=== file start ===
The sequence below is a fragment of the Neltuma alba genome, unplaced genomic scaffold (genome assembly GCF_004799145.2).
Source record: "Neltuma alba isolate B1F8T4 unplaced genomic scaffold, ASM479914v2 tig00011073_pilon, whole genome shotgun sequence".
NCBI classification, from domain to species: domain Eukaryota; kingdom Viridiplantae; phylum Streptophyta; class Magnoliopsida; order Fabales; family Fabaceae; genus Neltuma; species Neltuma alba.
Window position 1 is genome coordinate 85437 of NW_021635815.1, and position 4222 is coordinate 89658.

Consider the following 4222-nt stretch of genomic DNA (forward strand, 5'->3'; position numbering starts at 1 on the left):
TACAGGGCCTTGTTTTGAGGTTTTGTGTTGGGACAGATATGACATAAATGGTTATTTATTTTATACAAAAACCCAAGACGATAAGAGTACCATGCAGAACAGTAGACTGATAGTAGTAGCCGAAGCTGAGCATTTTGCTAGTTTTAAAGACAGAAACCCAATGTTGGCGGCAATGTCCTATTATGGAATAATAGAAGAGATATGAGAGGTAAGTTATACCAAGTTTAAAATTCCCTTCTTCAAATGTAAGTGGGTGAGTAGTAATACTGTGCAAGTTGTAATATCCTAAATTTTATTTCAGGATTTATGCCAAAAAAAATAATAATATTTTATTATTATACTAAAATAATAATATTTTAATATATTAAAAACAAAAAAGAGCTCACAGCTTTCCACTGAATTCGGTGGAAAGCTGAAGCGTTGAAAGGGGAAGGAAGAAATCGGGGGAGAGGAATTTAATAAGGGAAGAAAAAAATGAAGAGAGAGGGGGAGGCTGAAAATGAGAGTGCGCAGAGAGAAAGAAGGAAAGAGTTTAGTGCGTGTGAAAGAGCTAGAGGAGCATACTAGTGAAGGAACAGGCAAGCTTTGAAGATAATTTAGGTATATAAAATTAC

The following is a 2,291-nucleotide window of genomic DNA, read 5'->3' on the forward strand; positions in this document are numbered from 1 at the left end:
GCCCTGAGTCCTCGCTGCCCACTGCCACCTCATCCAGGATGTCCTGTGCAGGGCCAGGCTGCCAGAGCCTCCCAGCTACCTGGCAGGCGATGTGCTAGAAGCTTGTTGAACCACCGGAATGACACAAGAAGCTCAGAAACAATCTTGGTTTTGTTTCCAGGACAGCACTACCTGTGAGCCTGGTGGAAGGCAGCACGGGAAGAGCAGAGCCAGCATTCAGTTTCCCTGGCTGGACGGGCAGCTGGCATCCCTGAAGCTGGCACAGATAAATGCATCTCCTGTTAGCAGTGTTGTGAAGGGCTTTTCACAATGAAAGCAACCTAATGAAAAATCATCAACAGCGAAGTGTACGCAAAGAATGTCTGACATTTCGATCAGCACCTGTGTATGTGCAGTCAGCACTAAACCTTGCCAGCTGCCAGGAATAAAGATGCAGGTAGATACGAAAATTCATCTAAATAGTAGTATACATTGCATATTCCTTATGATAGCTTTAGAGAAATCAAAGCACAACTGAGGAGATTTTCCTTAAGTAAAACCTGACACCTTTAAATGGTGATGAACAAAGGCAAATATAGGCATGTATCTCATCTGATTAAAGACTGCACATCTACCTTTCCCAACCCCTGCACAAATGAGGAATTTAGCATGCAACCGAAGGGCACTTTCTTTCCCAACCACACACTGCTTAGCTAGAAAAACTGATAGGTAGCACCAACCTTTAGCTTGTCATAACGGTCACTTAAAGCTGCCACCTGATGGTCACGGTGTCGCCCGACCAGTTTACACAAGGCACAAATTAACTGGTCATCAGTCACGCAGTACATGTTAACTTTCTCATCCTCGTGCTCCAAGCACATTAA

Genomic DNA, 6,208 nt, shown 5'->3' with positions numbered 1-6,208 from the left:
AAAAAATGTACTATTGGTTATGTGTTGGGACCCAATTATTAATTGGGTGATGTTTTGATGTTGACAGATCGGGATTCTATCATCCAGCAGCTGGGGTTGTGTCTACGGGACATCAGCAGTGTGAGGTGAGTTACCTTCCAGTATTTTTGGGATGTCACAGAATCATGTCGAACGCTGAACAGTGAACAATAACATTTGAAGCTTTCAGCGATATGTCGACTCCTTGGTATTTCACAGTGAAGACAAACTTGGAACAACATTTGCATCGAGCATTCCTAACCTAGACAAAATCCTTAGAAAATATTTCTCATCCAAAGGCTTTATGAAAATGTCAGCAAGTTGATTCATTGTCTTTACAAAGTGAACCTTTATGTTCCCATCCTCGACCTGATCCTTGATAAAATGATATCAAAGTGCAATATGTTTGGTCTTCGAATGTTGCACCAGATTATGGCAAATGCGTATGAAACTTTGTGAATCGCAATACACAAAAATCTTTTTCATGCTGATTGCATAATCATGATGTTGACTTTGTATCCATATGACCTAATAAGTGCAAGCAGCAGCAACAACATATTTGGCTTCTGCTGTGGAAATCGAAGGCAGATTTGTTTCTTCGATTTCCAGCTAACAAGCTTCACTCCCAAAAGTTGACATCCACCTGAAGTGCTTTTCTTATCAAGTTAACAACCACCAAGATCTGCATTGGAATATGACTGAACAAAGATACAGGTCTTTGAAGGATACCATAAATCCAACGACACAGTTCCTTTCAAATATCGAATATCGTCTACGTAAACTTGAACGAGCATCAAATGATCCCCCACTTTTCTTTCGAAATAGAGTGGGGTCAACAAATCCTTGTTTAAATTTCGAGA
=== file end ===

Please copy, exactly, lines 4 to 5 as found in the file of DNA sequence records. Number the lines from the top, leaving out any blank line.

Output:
Window position 1 is genome coordinate 85437 of NW_021635815.1, and position 4222 is coordinate 89658.

Consider the following 4222-nt stretch of genomic DNA (forward strand, 5'->3'; position numbering starts at 1 on the left):